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him in an artillery duel for an hour, when Breckinridge came up and formed on his right. At elevenManey, again, later in the day, attacked on Breckinridge's left in Prentiss's front, when that Feder come; there were no more reserves, and General Breckinridge determined to charge. The Forty-fifd that the line be got ready for a charge. Breckinridge soon returned and said he feared that he coomposure and serene fidelity with which Cabell Breckinridge, then a mere boy, rode close by his fatwho had gone to the Confederate right, with Breckinridge, pushed in on Prentiss's left flank; and Ch it entitled to the credit of the capture. Breckinridge's, Withers's, Ruggles's, Cheatham's, and oterals Polk, Bragg, and Hardee, and Brigadier-General Breckinridge commanding the reserve. It was been since 10 A. M. Trabue was reunited to Breckinridge, and Cheatham to Polk, and Bragg had his meeceived the mortal wound advancing with General Breckinridge's command, the day was ours. The enemy[14 more...]
ss, until it was cut up by cross-fires from Breckinridge's command. Hazen and Ammen were driven bache adjacent country to the southeast. Here Breckinridge's two brigades, under Bowen and Statham, anwere scattered or had fled. He advanced on Breckinridge's left, under fires and cross-fires, gallann the field, to its position, in support of Breckinridge's left, as Cheatham says. This was, as neahe mean time, under Beauregard's direction, Breckinridge had formed Statham's brigade at the junctiocoat cut and his horse disabled by a shell; Breckinridge was twice slightly struck; Cheatham was alsed by cavalry. The reserve, under Brigadier-General Breckinridge, followed closely the third line, erals Polk, Bragg, and Hardee, and Brigadier-General Breckinridge, commanding the reserve. It waetion of the movements thus begun, Brigadier-General Breckinridge was left with his command as a read Hardee, commanding corps, and to Brigadier-General Breckinridge, commanding the reserve, the count[6 more...]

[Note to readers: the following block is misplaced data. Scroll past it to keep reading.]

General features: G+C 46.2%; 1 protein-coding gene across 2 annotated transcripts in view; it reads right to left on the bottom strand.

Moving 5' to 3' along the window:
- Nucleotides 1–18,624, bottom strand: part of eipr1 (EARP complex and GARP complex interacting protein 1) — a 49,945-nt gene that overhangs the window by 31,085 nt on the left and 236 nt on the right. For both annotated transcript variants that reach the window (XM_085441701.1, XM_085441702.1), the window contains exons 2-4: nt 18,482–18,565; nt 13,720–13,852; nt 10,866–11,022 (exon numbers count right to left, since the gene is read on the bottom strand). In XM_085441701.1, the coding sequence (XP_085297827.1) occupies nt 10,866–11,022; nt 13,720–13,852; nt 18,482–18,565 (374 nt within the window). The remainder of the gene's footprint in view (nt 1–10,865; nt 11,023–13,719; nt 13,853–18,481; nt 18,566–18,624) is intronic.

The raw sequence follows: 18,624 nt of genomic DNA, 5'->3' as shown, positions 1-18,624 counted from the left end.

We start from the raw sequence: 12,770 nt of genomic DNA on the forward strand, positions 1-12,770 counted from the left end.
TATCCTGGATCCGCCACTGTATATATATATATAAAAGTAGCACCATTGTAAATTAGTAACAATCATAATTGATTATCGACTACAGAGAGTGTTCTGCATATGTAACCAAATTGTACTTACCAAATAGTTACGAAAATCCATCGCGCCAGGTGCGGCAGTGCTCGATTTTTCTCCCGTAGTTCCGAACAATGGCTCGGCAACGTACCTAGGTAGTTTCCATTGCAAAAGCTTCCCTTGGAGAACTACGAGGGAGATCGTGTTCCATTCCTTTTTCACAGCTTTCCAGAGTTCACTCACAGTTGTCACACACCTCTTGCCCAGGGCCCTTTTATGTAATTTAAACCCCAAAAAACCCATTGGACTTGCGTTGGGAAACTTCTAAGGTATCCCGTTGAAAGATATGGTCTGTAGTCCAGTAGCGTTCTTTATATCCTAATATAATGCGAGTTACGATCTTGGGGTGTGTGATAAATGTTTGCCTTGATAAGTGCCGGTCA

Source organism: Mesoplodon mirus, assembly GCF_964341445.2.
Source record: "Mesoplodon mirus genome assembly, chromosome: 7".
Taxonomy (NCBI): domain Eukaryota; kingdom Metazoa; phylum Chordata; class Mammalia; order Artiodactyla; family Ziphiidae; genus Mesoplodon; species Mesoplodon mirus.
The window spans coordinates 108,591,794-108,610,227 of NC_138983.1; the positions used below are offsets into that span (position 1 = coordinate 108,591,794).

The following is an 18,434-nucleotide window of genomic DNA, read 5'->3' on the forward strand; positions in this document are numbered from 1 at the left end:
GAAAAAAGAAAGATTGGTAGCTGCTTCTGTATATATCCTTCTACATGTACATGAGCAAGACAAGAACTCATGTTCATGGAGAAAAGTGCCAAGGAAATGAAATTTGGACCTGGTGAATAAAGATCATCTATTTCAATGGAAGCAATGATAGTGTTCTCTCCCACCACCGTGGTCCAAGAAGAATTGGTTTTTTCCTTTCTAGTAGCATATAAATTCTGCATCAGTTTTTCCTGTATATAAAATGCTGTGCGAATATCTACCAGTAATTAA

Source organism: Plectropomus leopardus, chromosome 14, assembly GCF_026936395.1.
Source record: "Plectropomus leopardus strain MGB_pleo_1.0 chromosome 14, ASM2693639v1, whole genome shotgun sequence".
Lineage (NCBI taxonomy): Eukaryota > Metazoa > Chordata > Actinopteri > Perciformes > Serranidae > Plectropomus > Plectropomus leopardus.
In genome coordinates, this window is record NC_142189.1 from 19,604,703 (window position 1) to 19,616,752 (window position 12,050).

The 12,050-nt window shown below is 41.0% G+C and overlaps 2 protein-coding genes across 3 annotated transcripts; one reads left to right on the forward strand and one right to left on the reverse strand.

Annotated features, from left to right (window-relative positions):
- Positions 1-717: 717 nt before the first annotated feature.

Southern Historical Society Papers, Volume 9. (ed. Reverend J. William Jones), The last days of the Confederate Treasury and what became of its specie. (search)
his position as Major-General. General Duke had just before won the most complete victory of his career, attacking and driving away from Marion, Va., a large force of General Stoneman's mounted infantry, who left dead and wounded on the ground, man for man, as many as Duke had under his command in the battle — a brilliant sunset in the closing career of this Kentucky soldier. Of General Breckinridge I saw a good deal, as we occupied the same room at Mr. Heilbrun's, his son, Captain Cabell Breckinridge, being with him. At Charlottee, N. C., I replenished my stores under an order from Hon. S. R. Mallory, Secretary of the Navy, upon the Naval Storekeeper, and an incident occurred which, perhaps, caused the escape of Colonel Wood when the President's party was captured in Southern Georgia--finding a lot of good blue navy shirts among the stores, he suggested taking a few to secure change of raiment to such as might need it. He had on one of these shirts the morning of the capture,